Autism group softens stance on vaccines

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The autism wars aren't over -- but they may have entered a new phase.

Autism Speaks, the nation's largest autism advocacy group, recently made its clearest public statement yet that minimizes the link between vaccines and autism.

In a prepared interview posted on the Autism Speaks Web site, the group's chief science officer, Dr. Geri Dawson, says that scientific studies have found no link between thimerosal, a mercury preservative used in certain vaccines, and autism. Nor have they found a connection between the measles-mumps-rubella vaccine and autism.

"So ... given what the scientific literature tells us today," she says, "there is no evidence that thimerosal or the MMR vaccine cause autism" and "evidence does not support the theory that vaccines are causing an autism epidemic."

Dr. Dawson's statement still allows for the possibility that reactions to vaccinations might cause autism in a small subset of children, but it seems to go further than ever before in ruling out vaccines as a major trigger for the neurodevelopmental disorder.

The Autism Speaks pronouncement comes at a time when some parents have stopped inoculating their children or are spreading out their shots, to the consternation of public health officials, who fear the resurgence of such childhood diseases as measles and whooping cough.

Much of the parents' resistance to immunization has been driven by fear that vaccines can cause autism, a disorder that affects an estimated 1 out of 150 children. Autism is characterized by poor social and communication skills, repetitive behaviors, fixation on certain interests and, in some cases, retardation.

A spokeswoman for Autism Speaks said Dr. Dawson did not want to be interviewed about her latest statement, and contended it is not a new position for the organization.

But several scientists and others who have been involved in the autism debate said her views, which were posted July 30, are a clear departure from past statements, and probably reflect the ongoing tug-of-war over the vaccine issue.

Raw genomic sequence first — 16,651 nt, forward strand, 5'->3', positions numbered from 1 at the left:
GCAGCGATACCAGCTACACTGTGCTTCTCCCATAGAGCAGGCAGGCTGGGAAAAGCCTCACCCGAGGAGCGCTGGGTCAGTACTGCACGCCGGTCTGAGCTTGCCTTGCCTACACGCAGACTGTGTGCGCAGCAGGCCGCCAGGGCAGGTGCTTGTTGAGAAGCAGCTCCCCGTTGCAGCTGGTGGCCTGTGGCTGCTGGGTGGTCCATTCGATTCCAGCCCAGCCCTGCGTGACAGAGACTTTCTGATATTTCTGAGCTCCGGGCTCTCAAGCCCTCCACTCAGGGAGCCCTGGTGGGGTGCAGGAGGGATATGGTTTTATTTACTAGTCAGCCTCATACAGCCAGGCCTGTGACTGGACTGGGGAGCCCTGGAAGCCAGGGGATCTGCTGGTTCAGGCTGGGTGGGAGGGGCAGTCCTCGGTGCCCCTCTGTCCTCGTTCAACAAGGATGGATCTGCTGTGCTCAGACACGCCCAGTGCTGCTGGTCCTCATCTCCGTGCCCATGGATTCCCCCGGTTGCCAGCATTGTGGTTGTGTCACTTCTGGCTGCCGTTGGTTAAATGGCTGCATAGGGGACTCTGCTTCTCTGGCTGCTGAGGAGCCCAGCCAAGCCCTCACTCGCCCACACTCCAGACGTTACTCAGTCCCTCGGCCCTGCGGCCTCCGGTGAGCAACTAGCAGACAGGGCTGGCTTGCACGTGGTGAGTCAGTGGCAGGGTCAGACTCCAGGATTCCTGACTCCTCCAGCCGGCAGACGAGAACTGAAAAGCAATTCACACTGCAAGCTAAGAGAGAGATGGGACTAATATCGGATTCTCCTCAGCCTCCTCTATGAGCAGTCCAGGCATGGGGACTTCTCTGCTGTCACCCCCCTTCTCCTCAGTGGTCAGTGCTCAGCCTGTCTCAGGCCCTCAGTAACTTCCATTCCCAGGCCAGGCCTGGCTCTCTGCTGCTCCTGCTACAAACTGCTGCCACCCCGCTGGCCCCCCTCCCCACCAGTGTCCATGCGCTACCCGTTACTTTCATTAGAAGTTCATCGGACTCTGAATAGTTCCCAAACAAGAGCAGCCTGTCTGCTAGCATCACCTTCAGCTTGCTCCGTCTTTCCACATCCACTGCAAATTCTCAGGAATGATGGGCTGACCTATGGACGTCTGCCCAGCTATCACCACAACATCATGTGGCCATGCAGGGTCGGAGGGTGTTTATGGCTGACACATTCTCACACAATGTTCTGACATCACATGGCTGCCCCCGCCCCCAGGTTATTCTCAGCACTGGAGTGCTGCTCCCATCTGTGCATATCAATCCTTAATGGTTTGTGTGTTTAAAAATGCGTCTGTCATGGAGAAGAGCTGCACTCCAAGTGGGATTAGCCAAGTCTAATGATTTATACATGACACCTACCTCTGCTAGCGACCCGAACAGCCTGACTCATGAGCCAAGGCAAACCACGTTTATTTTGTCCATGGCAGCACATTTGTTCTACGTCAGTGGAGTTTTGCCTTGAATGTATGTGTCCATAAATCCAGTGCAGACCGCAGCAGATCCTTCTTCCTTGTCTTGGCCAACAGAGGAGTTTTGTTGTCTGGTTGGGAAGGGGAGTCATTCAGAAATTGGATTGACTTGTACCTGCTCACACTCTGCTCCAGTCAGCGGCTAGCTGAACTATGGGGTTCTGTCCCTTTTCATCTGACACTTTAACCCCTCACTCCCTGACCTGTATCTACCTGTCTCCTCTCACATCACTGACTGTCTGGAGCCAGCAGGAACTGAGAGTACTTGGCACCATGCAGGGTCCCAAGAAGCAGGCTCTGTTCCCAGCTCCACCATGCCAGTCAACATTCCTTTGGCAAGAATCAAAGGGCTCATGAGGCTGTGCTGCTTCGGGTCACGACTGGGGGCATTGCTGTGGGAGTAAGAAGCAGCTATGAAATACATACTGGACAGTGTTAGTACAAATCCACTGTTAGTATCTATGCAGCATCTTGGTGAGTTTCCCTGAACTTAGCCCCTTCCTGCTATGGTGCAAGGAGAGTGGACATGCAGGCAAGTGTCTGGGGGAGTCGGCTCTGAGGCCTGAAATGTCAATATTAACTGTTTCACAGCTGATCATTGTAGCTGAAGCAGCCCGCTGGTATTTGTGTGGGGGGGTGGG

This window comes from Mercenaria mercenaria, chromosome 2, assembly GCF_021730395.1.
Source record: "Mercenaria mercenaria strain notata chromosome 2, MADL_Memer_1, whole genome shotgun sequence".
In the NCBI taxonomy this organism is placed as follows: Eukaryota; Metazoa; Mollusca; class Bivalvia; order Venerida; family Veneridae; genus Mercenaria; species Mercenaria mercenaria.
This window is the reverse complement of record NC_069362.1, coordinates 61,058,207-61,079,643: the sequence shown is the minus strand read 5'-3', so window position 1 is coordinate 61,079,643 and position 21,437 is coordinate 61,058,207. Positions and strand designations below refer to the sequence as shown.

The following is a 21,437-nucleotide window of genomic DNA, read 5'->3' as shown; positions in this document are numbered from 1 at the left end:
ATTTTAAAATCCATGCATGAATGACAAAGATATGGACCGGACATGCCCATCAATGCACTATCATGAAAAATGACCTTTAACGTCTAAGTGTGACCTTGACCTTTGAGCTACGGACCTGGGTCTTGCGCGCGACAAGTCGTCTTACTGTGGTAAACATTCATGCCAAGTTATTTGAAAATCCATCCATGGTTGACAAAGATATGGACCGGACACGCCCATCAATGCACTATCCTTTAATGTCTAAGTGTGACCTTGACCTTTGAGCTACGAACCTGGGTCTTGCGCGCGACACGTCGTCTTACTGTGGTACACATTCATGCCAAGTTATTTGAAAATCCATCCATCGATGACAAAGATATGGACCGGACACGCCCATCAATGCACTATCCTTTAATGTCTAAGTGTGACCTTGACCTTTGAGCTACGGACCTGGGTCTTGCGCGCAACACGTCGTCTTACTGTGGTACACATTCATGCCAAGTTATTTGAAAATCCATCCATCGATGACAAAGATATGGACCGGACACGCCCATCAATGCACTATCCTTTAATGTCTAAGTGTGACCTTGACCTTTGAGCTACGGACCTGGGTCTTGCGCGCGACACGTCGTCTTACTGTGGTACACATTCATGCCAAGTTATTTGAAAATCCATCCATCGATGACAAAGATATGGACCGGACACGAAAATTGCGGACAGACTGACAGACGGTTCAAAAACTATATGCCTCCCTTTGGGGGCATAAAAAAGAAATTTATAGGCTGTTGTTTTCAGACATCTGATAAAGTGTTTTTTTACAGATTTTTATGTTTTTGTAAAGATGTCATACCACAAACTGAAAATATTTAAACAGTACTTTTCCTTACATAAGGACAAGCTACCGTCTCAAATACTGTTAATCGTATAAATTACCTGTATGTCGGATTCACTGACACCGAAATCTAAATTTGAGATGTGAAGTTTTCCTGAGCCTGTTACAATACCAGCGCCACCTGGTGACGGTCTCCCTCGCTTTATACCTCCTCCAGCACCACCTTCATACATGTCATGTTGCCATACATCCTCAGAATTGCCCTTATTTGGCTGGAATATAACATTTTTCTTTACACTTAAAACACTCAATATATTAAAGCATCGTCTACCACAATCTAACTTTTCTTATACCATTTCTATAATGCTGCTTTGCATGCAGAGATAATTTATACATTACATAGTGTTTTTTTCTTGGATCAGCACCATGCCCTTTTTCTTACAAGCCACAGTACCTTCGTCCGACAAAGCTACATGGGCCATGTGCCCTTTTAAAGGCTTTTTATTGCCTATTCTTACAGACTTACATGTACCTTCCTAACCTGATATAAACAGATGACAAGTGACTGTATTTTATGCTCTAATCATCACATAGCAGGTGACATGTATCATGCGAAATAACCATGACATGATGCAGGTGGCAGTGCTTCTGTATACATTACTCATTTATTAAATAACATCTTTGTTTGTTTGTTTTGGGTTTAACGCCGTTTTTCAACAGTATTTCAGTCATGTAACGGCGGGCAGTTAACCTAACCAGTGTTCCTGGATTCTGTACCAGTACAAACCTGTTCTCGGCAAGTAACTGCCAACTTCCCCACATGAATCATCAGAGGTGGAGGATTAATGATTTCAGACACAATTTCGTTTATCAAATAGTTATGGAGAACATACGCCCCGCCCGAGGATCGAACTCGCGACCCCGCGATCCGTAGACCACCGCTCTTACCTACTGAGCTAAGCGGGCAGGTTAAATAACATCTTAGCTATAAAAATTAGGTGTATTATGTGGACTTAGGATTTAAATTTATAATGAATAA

Dr. Neal Halsey, director of the Institute for Vaccine Safety at the Johns Hopkins Bloomberg School of Public Health in Baltimore, said the new position is "two steps in the right direction. This is a substantial change and improvement in Autism Speaks in acknowledging that vaccines do not cause autism, and that the evidence is overwhelming that neither the MMR vaccine nor thimerosal in vaccines causes autism."

Still, Dr. Halsey said he wishes Dr. Dawson would have emphasized that thimerosal no longer is used with vaccines given to children under 6 months of age, because "unfortunately, parents still fear they might be causing their children some harm by getting their kids vaccinated."

Thimerosal, an organic mercury compound, was used for decades as a preservative in multidose vials of some vaccines to keep them from being contaminated when needles were repeatedly inserted into them. It has now been removed from all childhood vaccines except some versions of the flu vaccine.

The MMR vaccine scare came primarily from a study done in the United Kingdom about a decade ago that suggested the measles portion of the vaccine caused intestinal inflammation that led to autism. Later studies failed to confirm those findings.

While federal agencies have pushed manufacturers to remove thimerosal from as many vaccines as possible, many scientists say it never posed a threat to children's health.

A 2007 study of more than 1,000 children between the ages of 7 and 10 who had been exposed to varying amounts of thimerosal during vaccinations and other treatments found no link between the preservative and any cognitive or language problems, for instance.

None of the studies, however, have swayed one group of parents and activists who believe that vaccines are a major cause of autism, particularly in children who appeared to be developing normally before they got their vaccinations.

One of those activists is Katie Wright, who has an autistic child and is the daughter of Robert and Suzanne Wright, the founders of Autism Speaks. Although she is not a part of Autism Speaks, Ms. Wright said in a 2007 interview that her parents support her view that environmental toxins of some sort trigger autism.